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The Penn Libraries Acquires 15th Century Printing of the Sūtra of Perfection of Wisdom

Posted on by Rebecca Ortenberg

One of the newest additions to the collections of the Kislak Center for Special Collections, Rare Books, and Manuscripts also happens to be the oldest printed book in the Penn Libraries. The 48th volume of the Daihannya haramitta-kyō (also known as Mahāprajñāpāramitā sūtra, or the Sūtra of Perfection of Wisdom), is a tall, narrow book, folded accordion-style, its classical Chinese characters copied onto the page by precise, detailed block prints. When a Buddhist monastery in Japan created this devotional text in 1410, Europe was still a few decades away from using book-printing technology. Block printing would not be employed to make books until 1423, and it would be almost 30 years before Gutenberg’s movable type made its debut. 

“In the past, whenever we at the Kislak Center talk about the history of printing, we gesture towards East Asia, but we focus on Europe,” admits senior curator for special collections Mitch Fraas. Having a book like this in the collection fundamentally changes how the Libraries can talk to students about history, decentering Europe in a way that is still rare when discussing the history of the book. “Exposing people to intellectual and printing traditions far beyond the ones the special collections libraries in the United States have been most comfortable with for years is huge.”

“It fundamentally changes everything we can do,” agrees Julie Nelson Davis, professor of Art History. The (literally!) slim volume documents a nugget of history that is significant to people across the University. Davis and Libraries staff expect that it will be useful to faculty, students, and outside researchers interested in Japanese studies, East Asian languages and history, the history of the book, art and art history, and more. “Our colleagues in religious studies are going to love this!” Davis adds.

It’s not only the remarkable history of this book, but the opportunity for it to be used in so many different ways that drove the Kislak Center to purchase it. “I’m always pouring over Jonathan Hill’s Buddhism-related listings,” recounts Japanese Studies librarian Rebecca Mendelson, referring to the catalogs the Libraries regularly receives from a bookseller and Penn alum who specializes in Japanese, Chinese, and Korean illustrated books, manuscripts, and scrolls. “So I was just thrilled when Lynne [Farrington, senior curator of special collections] approached me with the possibility of acquiring this.”

What happens after one of our librarians finds a rare book, manuscript, or other unique collections item that sparks their interest? For the Penn Libraries, making the decision to purchase a rare book is incredibly collaborative, requiring discussions among librarians, subject matter experts, faculty, and booksellers. Staff often speak to faculty members from a variety of academic areas  to find out how they would use a new acquisition in their teaching and research. “We try to figure out, is there any interest in this work and does it fit in our collection?” says Farrington. “How could it be used? What kind of research value does it have?” Cost plays a role in this process as well. "With items that are more expensive, we'll do more outreach to make sure there is consensus around their acquisition."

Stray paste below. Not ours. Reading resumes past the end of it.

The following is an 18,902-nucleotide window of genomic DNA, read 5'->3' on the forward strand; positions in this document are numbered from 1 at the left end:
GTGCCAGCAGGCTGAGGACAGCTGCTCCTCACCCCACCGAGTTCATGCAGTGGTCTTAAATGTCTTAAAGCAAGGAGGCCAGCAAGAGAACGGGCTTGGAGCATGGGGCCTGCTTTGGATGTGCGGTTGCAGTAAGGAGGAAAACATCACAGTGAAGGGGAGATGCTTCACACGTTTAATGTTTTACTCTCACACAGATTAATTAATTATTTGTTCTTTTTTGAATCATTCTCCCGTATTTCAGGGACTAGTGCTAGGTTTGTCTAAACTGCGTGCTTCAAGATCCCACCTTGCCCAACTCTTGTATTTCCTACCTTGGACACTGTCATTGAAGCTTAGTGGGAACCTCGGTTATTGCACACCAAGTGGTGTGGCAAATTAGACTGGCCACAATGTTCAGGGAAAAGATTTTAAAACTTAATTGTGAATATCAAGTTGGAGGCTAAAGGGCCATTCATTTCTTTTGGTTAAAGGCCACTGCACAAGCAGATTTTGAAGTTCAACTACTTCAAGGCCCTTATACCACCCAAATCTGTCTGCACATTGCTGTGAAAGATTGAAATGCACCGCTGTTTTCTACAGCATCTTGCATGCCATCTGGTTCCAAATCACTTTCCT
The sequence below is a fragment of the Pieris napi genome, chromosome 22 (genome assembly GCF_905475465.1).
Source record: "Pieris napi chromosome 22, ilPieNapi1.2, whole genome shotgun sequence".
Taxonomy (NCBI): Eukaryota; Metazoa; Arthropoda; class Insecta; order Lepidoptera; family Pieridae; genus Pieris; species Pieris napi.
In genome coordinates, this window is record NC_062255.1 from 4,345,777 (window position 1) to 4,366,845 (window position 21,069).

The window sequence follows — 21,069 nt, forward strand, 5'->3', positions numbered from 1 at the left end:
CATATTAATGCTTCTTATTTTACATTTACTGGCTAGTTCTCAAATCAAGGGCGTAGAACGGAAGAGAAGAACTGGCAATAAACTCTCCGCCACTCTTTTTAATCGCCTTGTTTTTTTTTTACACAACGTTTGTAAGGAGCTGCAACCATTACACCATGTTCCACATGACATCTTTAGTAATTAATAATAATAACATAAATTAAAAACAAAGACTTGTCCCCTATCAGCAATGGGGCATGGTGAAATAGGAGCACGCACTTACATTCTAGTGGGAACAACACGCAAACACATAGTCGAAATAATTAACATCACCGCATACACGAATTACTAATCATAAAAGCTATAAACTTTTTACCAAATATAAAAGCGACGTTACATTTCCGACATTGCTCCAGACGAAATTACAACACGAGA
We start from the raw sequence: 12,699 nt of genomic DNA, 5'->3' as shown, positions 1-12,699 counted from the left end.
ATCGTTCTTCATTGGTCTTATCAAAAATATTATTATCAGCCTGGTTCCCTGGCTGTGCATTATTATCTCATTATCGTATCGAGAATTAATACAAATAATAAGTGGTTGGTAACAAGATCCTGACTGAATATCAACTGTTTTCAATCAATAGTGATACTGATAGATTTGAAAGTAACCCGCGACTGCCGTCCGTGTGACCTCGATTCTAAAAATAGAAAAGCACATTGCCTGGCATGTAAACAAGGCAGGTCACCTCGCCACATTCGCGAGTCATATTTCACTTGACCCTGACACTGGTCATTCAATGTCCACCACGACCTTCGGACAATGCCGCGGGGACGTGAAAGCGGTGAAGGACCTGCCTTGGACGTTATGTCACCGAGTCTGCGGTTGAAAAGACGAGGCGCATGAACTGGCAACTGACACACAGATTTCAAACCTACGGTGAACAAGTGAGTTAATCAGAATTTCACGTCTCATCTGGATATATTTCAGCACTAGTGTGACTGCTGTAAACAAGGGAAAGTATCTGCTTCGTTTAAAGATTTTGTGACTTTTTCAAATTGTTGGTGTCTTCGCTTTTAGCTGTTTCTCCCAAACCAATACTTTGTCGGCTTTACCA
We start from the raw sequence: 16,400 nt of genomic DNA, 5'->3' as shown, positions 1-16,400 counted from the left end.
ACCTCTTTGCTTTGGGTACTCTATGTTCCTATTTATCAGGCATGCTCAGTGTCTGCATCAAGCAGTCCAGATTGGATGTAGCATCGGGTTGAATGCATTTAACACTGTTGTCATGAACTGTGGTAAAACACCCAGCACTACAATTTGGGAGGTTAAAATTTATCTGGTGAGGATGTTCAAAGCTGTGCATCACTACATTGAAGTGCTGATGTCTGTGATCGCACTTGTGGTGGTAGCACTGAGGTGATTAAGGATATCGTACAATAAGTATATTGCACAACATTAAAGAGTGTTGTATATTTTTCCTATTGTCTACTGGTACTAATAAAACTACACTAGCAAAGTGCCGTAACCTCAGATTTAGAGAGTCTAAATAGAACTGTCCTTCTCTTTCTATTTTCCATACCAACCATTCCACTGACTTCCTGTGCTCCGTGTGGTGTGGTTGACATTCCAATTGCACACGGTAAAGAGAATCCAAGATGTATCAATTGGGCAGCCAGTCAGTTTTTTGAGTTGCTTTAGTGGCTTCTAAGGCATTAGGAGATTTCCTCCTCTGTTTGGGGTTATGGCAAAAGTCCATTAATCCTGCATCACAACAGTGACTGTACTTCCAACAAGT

It’s thanks in part to an unrestricted donation from Jay Penske that the Libraries was able to purchase Daihannya haramitta-kyō. Fraas notes, “Gifts like this enable us to make purchases of this kind quickly.”

A book of this kind provides a unique sensorial experience that allows faculty and staff to take students on a journey back in time. “This is a living object,” that places the viewer in the 15th century monastery where it originated, says Davis. A monk or nun would have set the book in front of him or her and chanted the sutra aloud. That’s what makes its accordion shape so important--it was much easier for worshippers to turn the pages as they went, instead of awkwardly unrolling a scroll. Looking at the book, it’s easy to imagine the hundreds, maybe thousands, of times someone turned the delicate pages.

Other, more atmospheric, hints about the life of the book remain buried in its pages. “When it was used, incense would have been burnt all around it,” Davis explains. “And it still exudes the scent of incense.”

It’s details like this that make Davis, Mendelson, Farrington, and others so excited to share this book with students. Penn faculty often point out that the Libraries makes special collections regularly available to students, giving them once-in-a-lifetime experiences to get up close and personal with unique items like this one. “Students really respond to seeing the real thing,” says Davis. "They spend so much time in this weird screen world and textbook world, and then they come into the library, and you can put this in front of them.” In a moment when so many of us have been living our lives through screens, cut off from tactile experiences, there is something particularly remarkable about seeing a 600-year-old book with your own eyes, to smell the scent gathered over time, and maybe even turn its pages, as so many hands have in centuries past.

As Davis succinctly puts it, “You can almost feel the history with the book in your hand.”